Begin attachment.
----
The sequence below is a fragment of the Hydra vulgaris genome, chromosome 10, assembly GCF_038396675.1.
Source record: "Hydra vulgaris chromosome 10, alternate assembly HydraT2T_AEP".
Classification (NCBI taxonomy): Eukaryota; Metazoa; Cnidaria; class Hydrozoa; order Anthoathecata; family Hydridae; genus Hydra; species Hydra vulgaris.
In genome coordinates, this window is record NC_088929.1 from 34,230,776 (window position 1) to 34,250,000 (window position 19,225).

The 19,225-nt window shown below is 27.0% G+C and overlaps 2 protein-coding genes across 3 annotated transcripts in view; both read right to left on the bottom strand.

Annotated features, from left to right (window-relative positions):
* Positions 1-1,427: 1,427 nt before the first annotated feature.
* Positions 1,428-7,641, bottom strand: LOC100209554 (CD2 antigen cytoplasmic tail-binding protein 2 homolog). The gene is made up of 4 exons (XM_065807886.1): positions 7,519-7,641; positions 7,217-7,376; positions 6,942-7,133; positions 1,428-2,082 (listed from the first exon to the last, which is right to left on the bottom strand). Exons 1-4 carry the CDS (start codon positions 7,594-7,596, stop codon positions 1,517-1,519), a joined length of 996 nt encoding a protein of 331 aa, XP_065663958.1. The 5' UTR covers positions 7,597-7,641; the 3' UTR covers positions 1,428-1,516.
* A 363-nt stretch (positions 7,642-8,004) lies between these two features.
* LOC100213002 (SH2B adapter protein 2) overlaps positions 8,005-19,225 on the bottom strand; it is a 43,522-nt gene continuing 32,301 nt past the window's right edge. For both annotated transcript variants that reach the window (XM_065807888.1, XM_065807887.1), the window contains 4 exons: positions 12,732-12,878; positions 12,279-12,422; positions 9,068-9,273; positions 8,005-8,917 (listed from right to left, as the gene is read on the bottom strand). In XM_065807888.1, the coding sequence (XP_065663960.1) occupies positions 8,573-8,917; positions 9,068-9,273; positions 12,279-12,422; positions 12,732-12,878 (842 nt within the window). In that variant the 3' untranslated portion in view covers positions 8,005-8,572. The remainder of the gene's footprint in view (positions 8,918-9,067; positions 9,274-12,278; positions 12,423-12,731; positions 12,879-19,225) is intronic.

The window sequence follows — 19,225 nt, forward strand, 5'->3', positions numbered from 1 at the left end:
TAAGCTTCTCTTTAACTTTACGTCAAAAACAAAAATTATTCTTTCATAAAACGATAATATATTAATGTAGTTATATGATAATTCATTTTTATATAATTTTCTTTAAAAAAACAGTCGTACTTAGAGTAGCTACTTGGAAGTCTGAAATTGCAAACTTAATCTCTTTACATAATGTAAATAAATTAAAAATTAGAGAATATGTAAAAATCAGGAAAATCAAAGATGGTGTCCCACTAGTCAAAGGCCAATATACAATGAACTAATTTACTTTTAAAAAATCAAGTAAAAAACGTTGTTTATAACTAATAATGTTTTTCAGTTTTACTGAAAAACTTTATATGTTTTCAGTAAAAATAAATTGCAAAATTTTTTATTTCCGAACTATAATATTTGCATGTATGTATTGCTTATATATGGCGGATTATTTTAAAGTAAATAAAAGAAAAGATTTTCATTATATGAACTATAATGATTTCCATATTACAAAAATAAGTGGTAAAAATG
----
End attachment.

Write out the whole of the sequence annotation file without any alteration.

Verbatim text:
The sequence below is a fragment of the Hydra vulgaris genome, chromosome 10, assembly GCF_038396675.1.
Source record: "Hydra vulgaris chromosome 10, alternate assembly HydraT2T_AEP".
Classification (NCBI taxonomy): Eukaryota; Metazoa; Cnidaria; class Hydrozoa; order Anthoathecata; family Hydridae; genus Hydra; species Hydra vulgaris.
In genome coordinates, this window is record NC_088929.1 from 34,230,776 (window position 1) to 34,250,000 (window position 19,225).

The 19,225-nt window shown below is 27.0% G+C and overlaps 2 protein-coding genes across 3 annotated transcripts in view; both read right to left on the bottom strand.

Annotated features, from left to right (window-relative positions):
* Positions 1-1,427: 1,427 nt before the first annotated feature.
* Positions 1,428-7,641, bottom strand: LOC100209554 (CD2 antigen cytoplasmic tail-binding protein 2 homolog). The gene is made up of 4 exons (XM_065807886.1): positions 7,519-7,641; positions 7,217-7,376; positions 6,942-7,133; positions 1,428-2,082 (listed from the first exon to the last, which is right to left on the bottom strand). Exons 1-4 carry the CDS (start codon positions 7,594-7,596, stop codon positions 1,517-1,519), a joined length of 996 nt encoding a protein of 331 aa, XP_065663958.1. The 5' UTR covers positions 7,597-7,641; the 3' UTR covers positions 1,428-1,516.
* A 363-nt stretch (positions 7,642-8,004) lies between these two features.
* LOC100213002 (SH2B adapter protein 2) overlaps positions 8,005-19,225 on the bottom strand; it is a 43,522-nt gene continuing 32,301 nt past the window's right edge. For both annotated transcript variants that reach the window (XM_065807888.1, XM_065807887.1), the window contains 4 exons: positions 12,732-12,878; positions 12,279-12,422; positions 9,068-9,273; positions 8,005-8,917 (listed from right to left, as the gene is read on the bottom strand). In XM_065807888.1, the coding sequence (XP_065663960.1) occupies positions 8,573-8,917; positions 9,068-9,273; positions 12,279-12,422; positions 12,732-12,878 (842 nt within the window). In that variant the 3' untranslated portion in view covers positions 8,005-8,572. The remainder of the gene's footprint in view (positions 8,918-9,067; positions 9,274-12,278; positions 12,423-12,731; positions 12,879-19,225) is intronic.

The window sequence follows — 19,225 nt, forward strand, 5'->3', positions numbered from 1 at the left end:
TAAGCTTCTCTTTAACTTTACGTCAAAAACAAAAATTATTCTTTCATAAAACGATAATATATTAATGTAGTTATATGATAATTCATTTTTATATAATTTTCTTTAAAAAAACAGTCGTACTTAGAGTAGCTACTTGGAAGTCTGAAATTGCAAACTTAATCTCTTTACATAATGTAAATAAATTAAAAATTAGAGAATATGTAAAAATCAGGAAAATCAAAGATGGTGTCCCACTAGTCAAAGGCCAATATACAATGAACTAATTTACTTTTAAAAAATCAAGTAAAAAACGTTGTTTATAACTAATAATGTTTTTCAGTTTTACTGAAAAACTTTATATGTTTTCAGTAAAAATAAATTGCAAAATTTTTTATTTCCGAACTATAATATTTGCATGTATGTATTGCTTATATATGGCGGATTATTTTAAAGTAAATAAAAGAAAAGATTTTCATTATATGAACTATAATGATTTCCATATTACAAAAATAAGTGGTAAAAATG